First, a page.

Barb Schwarz, a real estate broker from Seattle, claims she was the first home stager, in the 1970s. (She founded the International Association of Home Staging Professionals and the online Staging University.) Since then, thousands of stagers have offered their services to sellers and their brokers, promising that their touches will help a house move, even in the worst markets. Some stagers charge mere hundreds of dollars and offer helpful hints, like “take down that picture” or “reposition that sofa.” Others will, for thousands of dollars, prescribe a full makeover with advice on what color to repaint your walls, what shrubs to uproot and what to plant and what new bathroom fixtures will appeal to today’s discerning buyer; they will even subcontract the work for you, hiring painters and gardeners, renting tables and beds.Then there are the grandes dames, of whom Meridith Baer of Los Angeles is perhaps the grandest. She began just before the late, great real estate bubble, in a region where developers, building fast and big, often needed enough furniture to make 9,000 empty square feet seem cozy and lived in. She will provide that furniture as well as art, books, silverware and touches of ready-made character. What she doesn’t have, her staff of 70, including decorators, movers, carpenters and upholsterers, will make or find. She will then bill you $20,000, $30,000, even $50,000, plus a monthly rental fee if the house sits on the market. And you — if you have developed a house on spec, and it’s sitting there calmly ignorant of the real estate crash while you panic about your mounting bills — will pay that fee. You’ll pay it because you believe that a good home stager moves houses, and because, as much as you needed her when times were good, you fear that you need her now more than ever.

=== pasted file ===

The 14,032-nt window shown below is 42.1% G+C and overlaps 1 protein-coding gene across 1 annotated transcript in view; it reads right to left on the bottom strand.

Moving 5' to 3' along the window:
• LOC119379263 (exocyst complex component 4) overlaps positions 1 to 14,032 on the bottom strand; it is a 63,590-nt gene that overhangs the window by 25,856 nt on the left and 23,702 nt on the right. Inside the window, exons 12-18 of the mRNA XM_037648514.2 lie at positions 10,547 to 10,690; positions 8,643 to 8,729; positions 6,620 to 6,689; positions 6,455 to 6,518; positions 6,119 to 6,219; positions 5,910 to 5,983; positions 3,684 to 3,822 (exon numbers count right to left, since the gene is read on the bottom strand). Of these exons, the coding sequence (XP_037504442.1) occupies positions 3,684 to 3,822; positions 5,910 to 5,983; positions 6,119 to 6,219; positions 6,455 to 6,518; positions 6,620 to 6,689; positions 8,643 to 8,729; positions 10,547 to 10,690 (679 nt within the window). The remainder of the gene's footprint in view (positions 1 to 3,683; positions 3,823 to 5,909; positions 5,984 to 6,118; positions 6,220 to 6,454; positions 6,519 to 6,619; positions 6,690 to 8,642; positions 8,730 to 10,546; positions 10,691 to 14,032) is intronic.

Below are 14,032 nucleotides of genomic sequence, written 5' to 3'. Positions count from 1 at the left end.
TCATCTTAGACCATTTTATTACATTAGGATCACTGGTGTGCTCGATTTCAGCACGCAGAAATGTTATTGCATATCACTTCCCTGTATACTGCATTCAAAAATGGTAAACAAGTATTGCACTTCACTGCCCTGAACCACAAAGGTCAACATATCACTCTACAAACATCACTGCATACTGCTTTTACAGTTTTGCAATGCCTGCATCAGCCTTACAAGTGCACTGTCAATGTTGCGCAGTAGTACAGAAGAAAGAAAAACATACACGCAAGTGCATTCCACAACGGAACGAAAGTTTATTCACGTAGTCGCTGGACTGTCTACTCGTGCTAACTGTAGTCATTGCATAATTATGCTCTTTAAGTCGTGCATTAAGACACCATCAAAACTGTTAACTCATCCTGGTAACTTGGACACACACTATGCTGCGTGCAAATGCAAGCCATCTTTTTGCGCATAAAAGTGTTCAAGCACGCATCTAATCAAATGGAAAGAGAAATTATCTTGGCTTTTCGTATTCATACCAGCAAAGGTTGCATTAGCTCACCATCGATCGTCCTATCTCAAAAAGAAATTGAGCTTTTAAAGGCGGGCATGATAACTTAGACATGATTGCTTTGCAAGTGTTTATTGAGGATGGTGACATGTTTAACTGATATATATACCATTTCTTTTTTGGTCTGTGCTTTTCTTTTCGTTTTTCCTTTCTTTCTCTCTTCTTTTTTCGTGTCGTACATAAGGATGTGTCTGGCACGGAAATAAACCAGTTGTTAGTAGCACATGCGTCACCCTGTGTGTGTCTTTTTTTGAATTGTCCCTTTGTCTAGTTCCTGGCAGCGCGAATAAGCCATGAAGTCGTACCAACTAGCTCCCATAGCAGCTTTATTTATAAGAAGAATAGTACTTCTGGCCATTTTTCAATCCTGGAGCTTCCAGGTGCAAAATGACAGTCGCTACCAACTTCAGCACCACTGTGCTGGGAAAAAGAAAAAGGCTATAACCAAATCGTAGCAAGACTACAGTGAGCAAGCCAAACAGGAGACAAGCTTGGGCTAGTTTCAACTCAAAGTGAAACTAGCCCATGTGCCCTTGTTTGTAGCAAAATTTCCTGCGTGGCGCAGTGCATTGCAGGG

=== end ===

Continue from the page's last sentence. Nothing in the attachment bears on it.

By Mark Oppenheimer, Oct 22, 2009 NYT

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